Some movies gain a reputation by being seen, others, like Peter Watkins’ Privilege, are noted for exactiy the opposite reason. Thankfully we can now view this 60s cult classic for all the right reasons with the BFI offshoot Flipside kicking off 2010 with a long-overdue reissue.
It got a right old kicking from the critics in ’67, but time has been kind to Privilege since. As has the world we live in. Set at a time of a coalition government (Labour and Conservative polices are so similar, they simply run the country together), we discover that the biggest name in the country is pop star Steven Shorter (Paul Jones). His stage act, which sees him imprisoned and abused onstage, is designed to create anger amongst his audience – taking away their anger from the wider world around them and indeed, the government.
On the back of this public adoration, Shorter is a commercial and political tool. Run by committee (with government backing), his music is played on every station, he fronts a chain of Steven Shorter discos UK-wide and dominates consumption of everything from dog food to fridge freezers. If the country’s leaders want to sell something, they stick Steven’s face on it. Indeed, when the UK has an apple glut, Shorter is brought in to front an ad campaign encouraging us all to eat 6-a-day.
But the ruling elite wants more of Shorter – they want him to bring the public back to the church. Using an all-new stage act where the pop star ‘repents’ and finds faith at a rally at the national stadium, Shorter fronts the ‘Christian Crusade’ backed by funky versions of Onward Christian Soldiers and Jerusalem by a house band, some faith healing and fighting words by the church. It’s all reminiscent of Nazi Germany – a world where everyone conforms for the ‘common good’ and intolerance is not accepted.
But that’s exactly what’s coming from Steven Shorter. In his spare time, he’s being painted by artist Vanessa Ritchie (Jean Shrimpton). But not only that – she’s asking questions of him and about him, questions that, over time, put doubts into Shorter’s head. And on live television, during an awards ceremony, it all comes crashing down as he shows his anger at being unable to live his own life.
As I mentioned earlier, Privilege was hammered by critics back in the day, partly due to its anti-establishment theme, partly because few thought the scenario was even vaguely believable and partly because of the ineffectiveness of the leads. For me, none of that holds up watching this reissue.
Indeed, the scenario is all too real in 2010 – the X Factor’s dominance on TV and across the media, the Prime Minister making a point of commenting on the state of Susan Boyle’s mental state – entertainment in the modern-era does have the ability to take our minds away from the real problems and concerns of the world. And of course, as the Jonathan Ross/Russell Brand incident of last year showed, the media is capable of generating a public backlash against the biggest of names. A coalition government through a lack of policy difference isn’t all that far-fetched either.
As for the leads, well, they work too. Up to a point. Jones perhaps lacks the charisma the pop star role needs, but he certainly has the fragility required for the latter stages of the movie. Shrimpton quite obviously isn’t a big screen natural – you struggle to even hear her at times. But she’s a scene stealer everytime she appears. She wasn’t the face of the 1960s by chance you know.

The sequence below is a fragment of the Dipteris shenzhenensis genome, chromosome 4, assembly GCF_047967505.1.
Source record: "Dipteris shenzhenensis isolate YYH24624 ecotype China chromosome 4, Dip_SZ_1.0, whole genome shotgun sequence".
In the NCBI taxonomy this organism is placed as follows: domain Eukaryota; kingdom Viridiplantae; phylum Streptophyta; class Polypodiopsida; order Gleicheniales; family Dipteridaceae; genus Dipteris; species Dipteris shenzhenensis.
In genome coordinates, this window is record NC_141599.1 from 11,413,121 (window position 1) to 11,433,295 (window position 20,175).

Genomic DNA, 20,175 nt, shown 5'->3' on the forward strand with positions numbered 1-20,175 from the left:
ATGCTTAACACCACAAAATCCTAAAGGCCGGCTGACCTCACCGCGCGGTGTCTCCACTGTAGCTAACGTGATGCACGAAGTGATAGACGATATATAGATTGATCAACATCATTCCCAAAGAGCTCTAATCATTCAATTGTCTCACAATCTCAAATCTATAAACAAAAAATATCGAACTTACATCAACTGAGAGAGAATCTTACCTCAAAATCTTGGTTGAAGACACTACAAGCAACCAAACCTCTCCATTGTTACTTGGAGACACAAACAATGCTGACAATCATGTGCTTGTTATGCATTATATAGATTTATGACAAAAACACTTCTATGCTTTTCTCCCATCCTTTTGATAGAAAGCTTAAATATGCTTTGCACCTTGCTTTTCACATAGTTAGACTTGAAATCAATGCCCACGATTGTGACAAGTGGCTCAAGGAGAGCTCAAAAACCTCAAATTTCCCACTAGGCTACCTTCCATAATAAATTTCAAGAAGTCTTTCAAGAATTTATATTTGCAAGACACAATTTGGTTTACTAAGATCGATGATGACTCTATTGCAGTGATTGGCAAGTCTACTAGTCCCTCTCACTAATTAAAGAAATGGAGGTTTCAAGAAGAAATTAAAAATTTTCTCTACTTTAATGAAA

But the biggest plus of Privilege is Peter Watkins. A controversial figure, he had come to the movie business after his most prominent work, The War Game, was banned by the BBC. He wasn’t willing to pull any punches for the big screen either.
The film is part mock documentary and part movie. Slightly disconcerting at first, but very effective in getting across the scenario, the world of Privilege and the succession of shady figures that run it. Everyone from Shorter’s minder and anarchist music arranger to the businessmen with the ‘real’ power sitting on the ‘committee’ have their own (less than likeable) personalities and quotable lines. There’s a real attention to detail here, which means Privilege is the kind of movies that can take repeated viewing.
Of course, there are holes in the movie – Shorter’s act for a start, Vanessa’s ability to convince ‘break’ Shorter in such a brief time and to some extent, the idea that the entire population will buy into one pop star. But let’s be honest, since when did a movie have to completely conform to logic?
Overall, Privilege is a fine film and one that’s ripe for reappraisal. Unlikely ever to shake off the words ‘cult classic’, it’s a movie that has blossomed with age despite being still very much of its age. If you love leftfield movies of that particular decade, you’ll love Privilege. And if you don’t…well, why are you reading this site?
Finally, a word about the extras. As ever, some fine articles in the booklet, along with the trailer on the disc and some tasty bonus material for fans of the director – early shorts of The Diary of an Unknown Soldier (1959) and The Forgotten Faces (1961). Good work once again Flipside.